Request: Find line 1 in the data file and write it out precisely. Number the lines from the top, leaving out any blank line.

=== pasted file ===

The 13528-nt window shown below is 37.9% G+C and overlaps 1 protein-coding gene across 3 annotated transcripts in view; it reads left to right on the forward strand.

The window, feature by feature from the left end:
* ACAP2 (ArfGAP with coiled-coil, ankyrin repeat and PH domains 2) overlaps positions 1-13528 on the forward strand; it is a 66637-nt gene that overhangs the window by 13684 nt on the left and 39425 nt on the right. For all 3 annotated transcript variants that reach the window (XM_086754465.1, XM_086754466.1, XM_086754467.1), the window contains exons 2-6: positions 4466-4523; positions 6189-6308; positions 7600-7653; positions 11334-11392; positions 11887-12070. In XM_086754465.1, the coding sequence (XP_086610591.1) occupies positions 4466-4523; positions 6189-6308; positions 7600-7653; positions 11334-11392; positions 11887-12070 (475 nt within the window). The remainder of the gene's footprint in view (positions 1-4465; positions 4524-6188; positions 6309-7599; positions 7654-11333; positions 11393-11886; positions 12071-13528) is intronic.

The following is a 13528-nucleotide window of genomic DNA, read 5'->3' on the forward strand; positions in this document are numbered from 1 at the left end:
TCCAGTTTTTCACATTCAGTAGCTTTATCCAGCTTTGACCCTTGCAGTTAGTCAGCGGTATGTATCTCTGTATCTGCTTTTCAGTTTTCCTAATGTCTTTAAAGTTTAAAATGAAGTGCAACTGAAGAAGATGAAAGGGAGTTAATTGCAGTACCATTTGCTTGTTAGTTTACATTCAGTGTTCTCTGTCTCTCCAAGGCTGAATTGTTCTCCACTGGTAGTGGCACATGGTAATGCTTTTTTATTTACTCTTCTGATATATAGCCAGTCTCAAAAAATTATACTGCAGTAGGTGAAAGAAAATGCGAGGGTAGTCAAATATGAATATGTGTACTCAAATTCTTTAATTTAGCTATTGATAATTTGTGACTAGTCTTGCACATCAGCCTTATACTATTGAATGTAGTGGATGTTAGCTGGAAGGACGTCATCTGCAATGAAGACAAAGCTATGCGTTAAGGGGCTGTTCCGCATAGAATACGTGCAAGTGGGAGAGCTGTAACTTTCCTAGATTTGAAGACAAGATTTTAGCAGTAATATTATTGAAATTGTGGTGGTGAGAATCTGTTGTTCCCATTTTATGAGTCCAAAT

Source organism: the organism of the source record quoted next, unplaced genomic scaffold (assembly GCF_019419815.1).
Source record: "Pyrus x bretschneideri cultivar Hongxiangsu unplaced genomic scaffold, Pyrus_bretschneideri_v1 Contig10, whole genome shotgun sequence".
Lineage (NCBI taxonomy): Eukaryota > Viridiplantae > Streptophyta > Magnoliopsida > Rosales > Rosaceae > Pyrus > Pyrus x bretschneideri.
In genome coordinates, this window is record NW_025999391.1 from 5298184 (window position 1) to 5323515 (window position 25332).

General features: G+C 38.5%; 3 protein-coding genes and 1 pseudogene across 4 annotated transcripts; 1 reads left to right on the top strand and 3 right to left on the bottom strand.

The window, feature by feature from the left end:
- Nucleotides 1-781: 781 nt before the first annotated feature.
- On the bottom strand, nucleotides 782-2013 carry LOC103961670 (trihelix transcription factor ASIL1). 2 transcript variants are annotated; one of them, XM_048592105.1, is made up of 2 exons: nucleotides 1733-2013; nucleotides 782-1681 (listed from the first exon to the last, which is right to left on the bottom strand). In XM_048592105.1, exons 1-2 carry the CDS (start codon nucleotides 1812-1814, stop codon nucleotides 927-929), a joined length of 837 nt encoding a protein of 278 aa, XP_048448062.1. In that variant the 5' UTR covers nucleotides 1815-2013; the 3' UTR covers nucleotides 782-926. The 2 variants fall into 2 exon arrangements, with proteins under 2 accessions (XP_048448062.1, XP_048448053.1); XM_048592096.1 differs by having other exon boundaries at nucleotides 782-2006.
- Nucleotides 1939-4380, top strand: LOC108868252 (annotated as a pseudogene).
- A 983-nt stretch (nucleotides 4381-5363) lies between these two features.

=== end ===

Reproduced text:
The 13528-nt window shown below is 37.9% G+C and overlaps 1 protein-coding gene across 3 annotated transcripts in view; it reads left to right on the forward strand.